Childhood Stress May Raise Adult Diabetes Risk
If you had high levels of stress as a child, you have a higher risk of developing diabetes or heart disease later in life.
That's the conclusion of a study, published in the Journal of the American College of Cardiology, for which researchers monitored close to 7,000 people for an average of 45 years. All were born within the same week and had data on their stress and mental health collected at 7, 11, 16, 23, 33 and 42 years old.
Then at age 45, blood pressure was taken for all participants, and bloodwork was done to examine nine biological markers. Together, this data allowed researchers to calculate a score that determined a person’s risk for heart disease and diabetes.
Participants who experienced high levels of stress during childhood tended to have higher ‘cardiometabolic’ scores than those with low levels of childhood stress. The researchers, from the Department of Social and Behavioral Sciences at the Harvard T.H. Chan School of Public Health, also noticed that those with higher stress well into middle-age were more likely to have been overweight as a child.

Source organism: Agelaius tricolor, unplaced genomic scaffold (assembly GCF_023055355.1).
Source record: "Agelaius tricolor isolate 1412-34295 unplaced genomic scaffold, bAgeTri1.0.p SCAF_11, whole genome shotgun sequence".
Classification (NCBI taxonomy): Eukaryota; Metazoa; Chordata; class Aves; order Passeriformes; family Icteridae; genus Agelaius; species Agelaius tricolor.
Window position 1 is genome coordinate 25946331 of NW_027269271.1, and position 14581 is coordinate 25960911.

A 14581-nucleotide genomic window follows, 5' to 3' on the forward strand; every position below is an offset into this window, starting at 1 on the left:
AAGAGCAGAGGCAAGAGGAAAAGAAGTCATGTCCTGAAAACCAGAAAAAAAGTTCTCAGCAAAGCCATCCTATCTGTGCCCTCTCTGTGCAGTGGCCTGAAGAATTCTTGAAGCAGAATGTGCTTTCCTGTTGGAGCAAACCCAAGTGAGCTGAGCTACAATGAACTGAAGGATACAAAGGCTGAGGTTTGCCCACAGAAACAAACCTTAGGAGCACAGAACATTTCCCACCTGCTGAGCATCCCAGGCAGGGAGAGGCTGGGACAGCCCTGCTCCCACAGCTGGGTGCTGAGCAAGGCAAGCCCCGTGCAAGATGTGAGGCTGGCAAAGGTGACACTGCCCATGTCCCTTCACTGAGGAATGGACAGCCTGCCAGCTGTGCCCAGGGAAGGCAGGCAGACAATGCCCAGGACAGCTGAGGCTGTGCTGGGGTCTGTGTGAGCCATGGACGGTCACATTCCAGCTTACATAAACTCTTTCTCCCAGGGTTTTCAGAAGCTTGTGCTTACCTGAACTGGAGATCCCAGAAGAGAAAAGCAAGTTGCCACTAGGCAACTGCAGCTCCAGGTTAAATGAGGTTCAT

After accounting for other factors, such as socioeconomic status, medication use, and health behaviors, the researchers found that the cardiometabolic risk scores were still higher in those with high childhood stress and stress into adulthood, compared to the low-stress group.